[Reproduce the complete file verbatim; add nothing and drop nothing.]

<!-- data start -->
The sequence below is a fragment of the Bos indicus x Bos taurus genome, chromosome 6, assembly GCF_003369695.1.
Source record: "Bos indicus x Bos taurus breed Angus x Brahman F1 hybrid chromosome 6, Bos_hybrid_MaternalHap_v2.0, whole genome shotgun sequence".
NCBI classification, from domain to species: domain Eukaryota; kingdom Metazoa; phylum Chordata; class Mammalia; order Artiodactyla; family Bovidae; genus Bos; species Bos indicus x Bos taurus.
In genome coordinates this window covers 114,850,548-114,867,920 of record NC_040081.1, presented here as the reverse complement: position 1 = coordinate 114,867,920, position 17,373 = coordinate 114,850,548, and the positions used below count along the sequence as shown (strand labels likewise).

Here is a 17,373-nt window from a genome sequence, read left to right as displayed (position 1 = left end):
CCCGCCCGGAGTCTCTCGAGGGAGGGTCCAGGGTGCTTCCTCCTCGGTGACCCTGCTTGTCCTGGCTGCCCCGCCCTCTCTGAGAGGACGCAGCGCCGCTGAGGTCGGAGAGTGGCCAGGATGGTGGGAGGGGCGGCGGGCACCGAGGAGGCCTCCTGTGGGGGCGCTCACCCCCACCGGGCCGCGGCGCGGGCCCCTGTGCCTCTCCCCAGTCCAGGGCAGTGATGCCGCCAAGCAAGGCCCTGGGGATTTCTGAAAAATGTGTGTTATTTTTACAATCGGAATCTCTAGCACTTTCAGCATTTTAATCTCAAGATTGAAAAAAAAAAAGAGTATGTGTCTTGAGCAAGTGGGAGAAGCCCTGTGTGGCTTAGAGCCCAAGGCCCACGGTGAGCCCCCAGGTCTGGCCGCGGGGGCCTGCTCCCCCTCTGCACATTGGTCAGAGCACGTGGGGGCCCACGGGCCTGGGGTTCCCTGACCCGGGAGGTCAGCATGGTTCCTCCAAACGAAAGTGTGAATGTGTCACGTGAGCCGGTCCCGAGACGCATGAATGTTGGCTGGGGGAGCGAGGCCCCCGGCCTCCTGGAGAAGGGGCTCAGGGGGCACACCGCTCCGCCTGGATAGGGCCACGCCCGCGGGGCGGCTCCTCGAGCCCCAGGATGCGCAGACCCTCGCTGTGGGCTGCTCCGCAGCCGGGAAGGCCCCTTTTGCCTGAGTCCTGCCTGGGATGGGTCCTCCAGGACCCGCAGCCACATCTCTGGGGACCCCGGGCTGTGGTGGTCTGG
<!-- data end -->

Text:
The sequence below is a fragment of the Bos indicus x Bos taurus genome, chromosome 6, assembly GCF_003369695.1.
Source record: "Bos indicus x Bos taurus breed Angus x Brahman F1 hybrid chromosome 6, Bos_hybrid_MaternalHap_v2.0, whole genome shotgun sequence".
NCBI classification, from domain to species: domain Eukaryota; kingdom Metazoa; phylum Chordata; class Mammalia; order Artiodactyla; family Bovidae; genus Bos; species Bos indicus x Bos taurus.
In genome coordinates this window covers 114,850,548-114,867,920 of record NC_040081.1, presented here as the reverse complement: position 1 = coordinate 114,867,920, position 17,373 = coordinate 114,850,548, and the positions used below count along the sequence as shown (strand labels likewise).

Here is a 17,373-nt window from a genome sequence, read left to right as displayed (position 1 = left end):
CCCGCCCGGAGTCTCTCGAGGGAGGGTCCAGGGTGCTTCCTCCTCGGTGACCCTGCTTGTCCTGGCTGCCCCGCCCTCTCTGAGAGGACGCAGCGCCGCTGAGGTCGGAGAGTGGCCAGGATGGTGGGAGGGGCGGCGGGCACCGAGGAGGCCTCCTGTGGGGGCGCTCACCCCCACCGGGCCGCGGCGCGGGCCCCTGTGCCTCTCCCCAGTCCAGGGCAGTGATGCCGCCAAGCAAGGCCCTGGGGATTTCTGAAAAATGTGTGTTATTTTTACAATCGGAATCTCTAGCACTTTCAGCATTTTAATCTCAAGATTGAAAAAAAAAAAGAGTATGTGTCTTGAGCAAGTGGGAGAAGCCCTGTGTGGCTTAGAGCCCAAGGCCCACGGTGAGCCCCCAGGTCTGGCCGCGGGGGCCTGCTCCCCCTCTGCACATTGGTCAGAGCACGTGGGGGCCCACGGGCCTGGGGTTCCCTGACCCGGGAGGTCAGCATGGTTCCTCCAAACGAAAGTGTGAATGTGTCACGTGAGCCGGTCCCGAGACGCATGAATGTTGGCTGGGGGAGCGAGGCCCCCGGCCTCCTGGAGAAGGGGCTCAGGGGGCACACCGCTCCGCCTGGATAGGGCCACGCCCGCGGGGCGGCTCCTCGAGCCCCAGGATGCGCAGACCCTCGCTGTGGGCTGCTCCGCAGCCGGGAAGGCCCCTTTTGCCTGAGTCCTGCCTGGGATGGGTCCTCCAGGACCCGCAGCCACATCTCTGGGGACCCCGGGCTGTGGTGGTCTGG